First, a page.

AND ominously for Russia and China – the two nations most directly affected by America’s capabilities – the US is acting as a cog in three parallel missile defence projects at the same time, all drawing on a variety of existing technologies and all sucking in the ingenuity of Washington’s global allies.
The first is the US’ own indigenous project, initially called National Missile Defence, but subsequently modified and renamed by President Barack Obama in 2009. The system consists of 13 interceptors on US soil, plus a variety of other installations around the world. Washington has no pressing need to move fast on this project, largely because until now the only countries with missiles capable of hitting US territory were China and Russia, and both are in a predictable strategic posture with the US.
However, the US also financed the development of Israel’s missile defence efforts and particularly the Iron Dome system, which achieved an astonishing 88 per cent “hit rate” against missiles fired at Israel by the Gaza-based Hamas organisation last month.
The technology is certainly impressive: Within a fraction of a second, Iron Dome can detect a rocket launch, predict its trajectory and anticipated impact point and choose whether to launch an interceptor missile. Iron Dome targets only rockets that are estimated to hit populated areas. And although its operational costs are big, the set-up costs are manageable: To cover its entire territory, Israel will need about US$1 billion (S$1.2 billion), hardly likely to break the bank.
And yet another US-led missile defence development is reaching fruition in Japan. Unlike Israel’s Iron Dome, which is designed to destroy slow, low-flying rockets, the Japanese one aims at intercepting faster and higher-flying ballistic missiles. It is also much more expensive: Japan is estimated to have spent US$12 billion on it over the past decade. But there is no doubt that it is highly sophisticated. As Mr Masayuki Iwaike, who runs Japan’s missile defence units, recently admitted at a restricted meeting with Western defence specialists, his men were able to track all the previous North Korean long-range missile launches since 2006 and would have had “no trouble intercepting them”.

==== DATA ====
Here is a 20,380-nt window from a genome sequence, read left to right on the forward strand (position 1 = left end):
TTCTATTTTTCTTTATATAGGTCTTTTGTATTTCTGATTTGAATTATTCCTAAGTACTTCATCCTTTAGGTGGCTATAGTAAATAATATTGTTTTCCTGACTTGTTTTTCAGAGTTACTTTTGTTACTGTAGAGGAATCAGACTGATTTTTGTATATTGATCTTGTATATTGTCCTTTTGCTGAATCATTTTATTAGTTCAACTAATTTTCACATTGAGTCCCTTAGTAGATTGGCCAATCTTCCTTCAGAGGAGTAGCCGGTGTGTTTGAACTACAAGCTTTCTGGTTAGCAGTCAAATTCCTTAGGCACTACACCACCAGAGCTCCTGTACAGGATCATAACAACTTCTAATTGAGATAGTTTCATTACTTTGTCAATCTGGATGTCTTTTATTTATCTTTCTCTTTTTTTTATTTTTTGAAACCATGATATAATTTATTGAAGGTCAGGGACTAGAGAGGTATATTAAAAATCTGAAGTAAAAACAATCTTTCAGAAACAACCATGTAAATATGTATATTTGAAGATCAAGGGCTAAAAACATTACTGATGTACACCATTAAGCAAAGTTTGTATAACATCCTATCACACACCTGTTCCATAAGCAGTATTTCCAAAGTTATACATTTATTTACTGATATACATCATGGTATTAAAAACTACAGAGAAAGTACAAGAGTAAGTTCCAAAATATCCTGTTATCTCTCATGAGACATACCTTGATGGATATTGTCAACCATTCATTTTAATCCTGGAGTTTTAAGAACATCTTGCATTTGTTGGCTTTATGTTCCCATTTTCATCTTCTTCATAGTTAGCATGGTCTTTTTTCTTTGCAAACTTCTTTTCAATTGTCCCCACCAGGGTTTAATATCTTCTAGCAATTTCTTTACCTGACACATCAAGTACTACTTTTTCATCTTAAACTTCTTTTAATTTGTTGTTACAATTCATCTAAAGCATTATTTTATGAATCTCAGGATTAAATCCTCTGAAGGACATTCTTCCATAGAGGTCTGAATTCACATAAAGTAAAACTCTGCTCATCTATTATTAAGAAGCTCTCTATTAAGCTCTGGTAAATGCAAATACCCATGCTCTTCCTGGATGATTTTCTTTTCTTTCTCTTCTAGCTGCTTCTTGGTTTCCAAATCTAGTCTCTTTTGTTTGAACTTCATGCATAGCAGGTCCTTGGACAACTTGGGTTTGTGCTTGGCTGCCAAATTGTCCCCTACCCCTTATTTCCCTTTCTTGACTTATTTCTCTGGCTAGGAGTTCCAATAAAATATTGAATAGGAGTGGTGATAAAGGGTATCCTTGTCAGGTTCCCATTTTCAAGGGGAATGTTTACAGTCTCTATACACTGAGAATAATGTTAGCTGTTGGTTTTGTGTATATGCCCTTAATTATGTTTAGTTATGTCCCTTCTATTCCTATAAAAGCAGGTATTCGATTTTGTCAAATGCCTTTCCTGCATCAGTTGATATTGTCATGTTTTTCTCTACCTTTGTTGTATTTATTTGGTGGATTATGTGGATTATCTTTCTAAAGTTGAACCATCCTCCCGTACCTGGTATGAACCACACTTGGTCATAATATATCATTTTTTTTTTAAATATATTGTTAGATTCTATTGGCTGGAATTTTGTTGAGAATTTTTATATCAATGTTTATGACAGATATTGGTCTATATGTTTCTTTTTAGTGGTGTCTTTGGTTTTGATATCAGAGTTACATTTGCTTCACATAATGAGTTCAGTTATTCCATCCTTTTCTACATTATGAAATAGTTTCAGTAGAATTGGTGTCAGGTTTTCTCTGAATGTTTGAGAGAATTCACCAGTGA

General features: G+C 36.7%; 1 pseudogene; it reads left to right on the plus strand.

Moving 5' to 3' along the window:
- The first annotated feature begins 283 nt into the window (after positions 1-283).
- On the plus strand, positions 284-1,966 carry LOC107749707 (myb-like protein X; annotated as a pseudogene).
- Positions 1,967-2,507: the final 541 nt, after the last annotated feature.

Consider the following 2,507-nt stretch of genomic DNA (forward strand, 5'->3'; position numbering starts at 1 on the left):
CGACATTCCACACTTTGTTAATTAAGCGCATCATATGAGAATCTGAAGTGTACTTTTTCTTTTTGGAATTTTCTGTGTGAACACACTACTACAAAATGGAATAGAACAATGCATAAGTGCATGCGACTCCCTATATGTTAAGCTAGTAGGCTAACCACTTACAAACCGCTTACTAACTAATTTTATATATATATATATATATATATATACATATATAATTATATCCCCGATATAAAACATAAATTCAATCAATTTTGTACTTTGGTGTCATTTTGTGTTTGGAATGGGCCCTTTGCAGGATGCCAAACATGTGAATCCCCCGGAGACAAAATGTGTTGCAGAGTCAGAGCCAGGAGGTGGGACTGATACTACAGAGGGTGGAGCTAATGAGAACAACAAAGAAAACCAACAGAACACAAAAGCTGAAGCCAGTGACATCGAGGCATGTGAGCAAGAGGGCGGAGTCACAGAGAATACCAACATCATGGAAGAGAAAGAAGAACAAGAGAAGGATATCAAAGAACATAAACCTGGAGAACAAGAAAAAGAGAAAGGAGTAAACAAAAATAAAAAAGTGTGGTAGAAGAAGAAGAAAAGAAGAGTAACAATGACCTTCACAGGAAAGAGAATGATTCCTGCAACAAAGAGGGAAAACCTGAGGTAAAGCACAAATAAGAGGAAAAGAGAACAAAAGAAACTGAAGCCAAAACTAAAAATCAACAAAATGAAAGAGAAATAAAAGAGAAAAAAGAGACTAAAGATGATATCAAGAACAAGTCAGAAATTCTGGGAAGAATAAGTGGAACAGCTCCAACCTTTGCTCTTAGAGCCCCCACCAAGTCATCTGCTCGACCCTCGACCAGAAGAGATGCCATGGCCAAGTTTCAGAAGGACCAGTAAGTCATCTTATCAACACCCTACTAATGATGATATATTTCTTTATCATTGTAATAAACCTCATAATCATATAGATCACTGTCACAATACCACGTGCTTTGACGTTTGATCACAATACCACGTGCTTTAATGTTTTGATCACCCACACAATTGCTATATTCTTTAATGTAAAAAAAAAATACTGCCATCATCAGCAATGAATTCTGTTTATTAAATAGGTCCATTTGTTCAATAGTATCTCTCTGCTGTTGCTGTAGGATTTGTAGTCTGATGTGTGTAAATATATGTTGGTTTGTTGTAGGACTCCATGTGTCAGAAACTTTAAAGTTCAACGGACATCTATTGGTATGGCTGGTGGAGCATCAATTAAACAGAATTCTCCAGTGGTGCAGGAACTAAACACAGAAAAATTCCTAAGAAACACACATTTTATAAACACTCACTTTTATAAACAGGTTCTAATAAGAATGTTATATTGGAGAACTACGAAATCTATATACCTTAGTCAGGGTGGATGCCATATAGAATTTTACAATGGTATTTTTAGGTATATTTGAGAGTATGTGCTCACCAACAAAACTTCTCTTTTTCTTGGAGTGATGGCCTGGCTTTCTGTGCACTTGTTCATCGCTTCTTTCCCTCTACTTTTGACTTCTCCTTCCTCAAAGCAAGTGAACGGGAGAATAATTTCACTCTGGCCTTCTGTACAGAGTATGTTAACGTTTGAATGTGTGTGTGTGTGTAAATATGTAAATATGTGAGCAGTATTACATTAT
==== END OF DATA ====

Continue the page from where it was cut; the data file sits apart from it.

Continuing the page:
Chinese military planners would be right to shrug their shoulders and assume that, regardless of whether North Korea was or was not allowed to develop nuclear and missile capabilities, the US would have invested in missile shields. Correct, but only up to a point – for the course of US missile defence efforts is directly influenced by North Korea’s behaviour.
One of the conditions for the US-Japanese cooperation on missile defence is that Japan would be transferring this technology to other Western-allied nations. So, if North Korea continues with its defiant acts, both Pyongyang and Beijing will be confronted with an increasingly hardening circle of missile shields, all based on similar technologies.
Meanwhile, the US is also planning to install new powerful “X-band radars” in Asia. A Pentagon spokesman has recently claimed that these systems “are designed to defend against a missile threat from North Korea; they are not directed at China”. But, inexplicably, the X-band radars are better for guiding the interception of missiles, rather than merely provide “early warning”, as the US claims. Furthermore, most of the radars are actually being positioned in southern Japan and, potentially, the Philippines.
They are hardly the likely trajectory for a hypothetical future North Korean intercontinental ballistic missile, although perfect for containing China’s own missile capabilities.
WHAT seems to be happening in Asia is almost a mirror image to what has already happened in Europe, where Russia’s reluctance to contribute to any international effort designed to stop Iran from acquiring missile and nuclear capabilities has resulted in the development of a US-led missile shield involving most Europeans, and ultimately capable of reducing Russia’s own strategic room for manoeuvre.
In short, both China and Russia are discovering that their instincts of protecting wayward allies – be they North Korea or Iran – may carry a heavy strategic cost.
For if China remains unperturbed by the proliferation of missile technology, it should not be surprised if the US responds in kind, by presiding over the proliferation of missile defence technology.